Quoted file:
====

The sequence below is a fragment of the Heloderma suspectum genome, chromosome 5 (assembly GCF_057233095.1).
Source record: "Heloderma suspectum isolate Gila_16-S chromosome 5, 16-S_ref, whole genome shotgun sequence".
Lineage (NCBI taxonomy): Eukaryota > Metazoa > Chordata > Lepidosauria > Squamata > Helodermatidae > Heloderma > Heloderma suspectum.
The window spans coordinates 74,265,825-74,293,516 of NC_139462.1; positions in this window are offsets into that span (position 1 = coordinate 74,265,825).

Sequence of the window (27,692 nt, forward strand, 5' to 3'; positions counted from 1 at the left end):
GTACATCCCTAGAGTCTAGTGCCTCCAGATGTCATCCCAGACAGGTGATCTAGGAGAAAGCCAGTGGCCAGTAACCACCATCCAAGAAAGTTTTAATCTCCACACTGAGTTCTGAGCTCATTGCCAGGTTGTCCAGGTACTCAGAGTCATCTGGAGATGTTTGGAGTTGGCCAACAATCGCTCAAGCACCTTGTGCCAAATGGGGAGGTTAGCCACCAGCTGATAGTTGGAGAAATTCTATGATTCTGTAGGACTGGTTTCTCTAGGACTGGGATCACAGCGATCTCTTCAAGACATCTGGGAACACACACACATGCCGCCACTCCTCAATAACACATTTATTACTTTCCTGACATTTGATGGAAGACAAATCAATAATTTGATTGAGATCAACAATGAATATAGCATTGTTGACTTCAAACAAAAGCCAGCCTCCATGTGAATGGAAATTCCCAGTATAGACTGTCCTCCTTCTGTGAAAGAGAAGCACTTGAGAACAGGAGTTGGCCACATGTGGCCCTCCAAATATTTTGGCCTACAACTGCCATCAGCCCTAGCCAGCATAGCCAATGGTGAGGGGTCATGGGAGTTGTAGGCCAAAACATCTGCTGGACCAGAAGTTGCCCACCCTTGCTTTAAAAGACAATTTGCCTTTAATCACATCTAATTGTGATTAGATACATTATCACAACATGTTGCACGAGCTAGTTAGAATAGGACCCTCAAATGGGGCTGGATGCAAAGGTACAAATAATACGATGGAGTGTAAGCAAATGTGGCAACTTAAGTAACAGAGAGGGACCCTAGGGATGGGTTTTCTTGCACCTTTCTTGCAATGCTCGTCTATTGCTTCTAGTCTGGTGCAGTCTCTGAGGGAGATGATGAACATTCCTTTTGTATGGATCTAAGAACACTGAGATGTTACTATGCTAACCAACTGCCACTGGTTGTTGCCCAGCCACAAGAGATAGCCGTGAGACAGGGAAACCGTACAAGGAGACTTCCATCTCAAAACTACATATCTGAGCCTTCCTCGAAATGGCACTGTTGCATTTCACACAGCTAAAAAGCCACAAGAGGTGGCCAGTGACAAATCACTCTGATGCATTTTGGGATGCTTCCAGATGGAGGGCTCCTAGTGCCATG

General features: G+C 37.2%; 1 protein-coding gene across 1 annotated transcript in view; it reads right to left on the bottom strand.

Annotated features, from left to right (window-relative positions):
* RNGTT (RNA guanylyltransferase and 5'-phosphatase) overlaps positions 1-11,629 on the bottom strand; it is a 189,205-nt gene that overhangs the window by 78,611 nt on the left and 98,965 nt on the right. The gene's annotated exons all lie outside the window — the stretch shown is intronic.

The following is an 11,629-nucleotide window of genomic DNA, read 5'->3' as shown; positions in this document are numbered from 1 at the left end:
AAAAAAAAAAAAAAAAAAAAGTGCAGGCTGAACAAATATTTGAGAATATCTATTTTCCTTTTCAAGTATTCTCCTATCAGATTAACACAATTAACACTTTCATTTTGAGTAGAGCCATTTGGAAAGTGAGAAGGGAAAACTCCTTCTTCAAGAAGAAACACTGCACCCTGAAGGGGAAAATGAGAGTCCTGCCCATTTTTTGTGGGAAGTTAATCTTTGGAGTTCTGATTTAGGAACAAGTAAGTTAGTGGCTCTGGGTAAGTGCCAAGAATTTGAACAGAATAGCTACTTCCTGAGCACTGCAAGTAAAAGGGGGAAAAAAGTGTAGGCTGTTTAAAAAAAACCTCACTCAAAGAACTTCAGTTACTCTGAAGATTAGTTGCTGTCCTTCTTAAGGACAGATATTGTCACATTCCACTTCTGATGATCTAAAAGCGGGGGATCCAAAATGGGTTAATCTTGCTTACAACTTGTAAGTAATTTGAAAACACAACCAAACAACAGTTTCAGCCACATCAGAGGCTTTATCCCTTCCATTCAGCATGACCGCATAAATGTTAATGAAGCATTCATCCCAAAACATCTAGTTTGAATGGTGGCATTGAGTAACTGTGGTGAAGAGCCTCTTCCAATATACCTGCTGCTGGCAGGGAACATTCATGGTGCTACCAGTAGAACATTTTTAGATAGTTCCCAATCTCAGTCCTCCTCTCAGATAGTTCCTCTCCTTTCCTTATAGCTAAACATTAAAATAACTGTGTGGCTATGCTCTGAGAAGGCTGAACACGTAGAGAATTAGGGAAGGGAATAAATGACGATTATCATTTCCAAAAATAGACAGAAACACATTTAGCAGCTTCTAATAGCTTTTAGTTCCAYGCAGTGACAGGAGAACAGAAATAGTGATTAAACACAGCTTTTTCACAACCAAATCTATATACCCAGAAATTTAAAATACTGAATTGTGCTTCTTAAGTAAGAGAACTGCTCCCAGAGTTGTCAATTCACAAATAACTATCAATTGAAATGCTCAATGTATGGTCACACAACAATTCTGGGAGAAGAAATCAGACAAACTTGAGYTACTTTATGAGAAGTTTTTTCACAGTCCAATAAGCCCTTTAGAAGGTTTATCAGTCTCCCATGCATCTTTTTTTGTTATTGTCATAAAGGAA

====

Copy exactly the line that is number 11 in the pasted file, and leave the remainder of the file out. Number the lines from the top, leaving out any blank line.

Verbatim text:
AAAAAAAAAAAAAAAAAAAAGTGCAGGCTGAACAAATATTTGAGAATATCTATTTTCCTTTTCAAGTATTCTCCTATCAGATTAACACAATTAACACTTTCATTTTGAGTAGAGCCATTTGGAAAGTGAGAAGGGAAAACTCCTTCTTCAAGAAGAAACACTGCACCCTGAAGGGGAAAATGAGAGTCCTGCCCATTTTTTGTGGGAAGTTAATCTTTGGAGTTCTGATTTAGGAACAAGTAAGTTAGTGGCTCTGGGTAAGTGCCAAGAATTTGAACAGAATAGCTACTTCCTGAGCACTGCAAGTAAAAGGGGGAAAAAAGTGTAGGCTGTTTAAAAAAAACCTCACTCAAAGAACTTCAGTTACTCTGAAGATTAGTTGCTGTCCTTCTTAAGGACAGATATTGTCACATTCCACTTCTGATGATCTAAAAGCGGGGGATCCAAAATGGGTTAATCTTGCTTACAACTTGTAAGTAATTTGAAAACACAACCAAACAACAGTTTCAGCCACATCAGAGGCTTTATCCCTTCCATTCAGCATGACCGCATAAATGTTAATGAAGCATTCATCCCAAAACATCTAGTTTGAATGGTGGCATTGAGTAACTGTGGTGAAGAGCCTCTTCCAATATACCTGCTGCTGGCAGGGAACATTCATGGTGCTACCAGTAGAACATTTTTAGATAGTTCCCAATCTCAGTCCTCCTCTCAGATAGTTCCTCTCCTTTCCTTATAGCTAAACATTAAAATAACTGTGTGGCTATGCTCTGAGAAGGCTGAACACGTAGAGAATTAGGGAAGGGAATAAATGACGATTATCATTTCCAAAAATAGACAGAAACACATTTAGCAGCTTCTAATAGCTTTTAGTTCCAYGCAGTGACAGGAGAACAGAAATAGTGATTAAACACAGCTTTTTCACAACCAAATCTATATACCCAGAAATTTAAAATACTGAATTGTGCTTCTTAAGTAAGAGAACTGCTCCCAGAGTTGTCAATTCACAAATAACTATCAATTGAAATGCTCAATGTATGGTCACACAACAATTCTGGGAGAAGAAATCAGACAAACTTGAGYTACTTTATGAGAAGTTTTTTCACAGTCCAATAAGCCCTTTAGAAGGTTTATCAGTCTCCCATGCATCTTTTTTTGTTATTGTCATAAAGGAA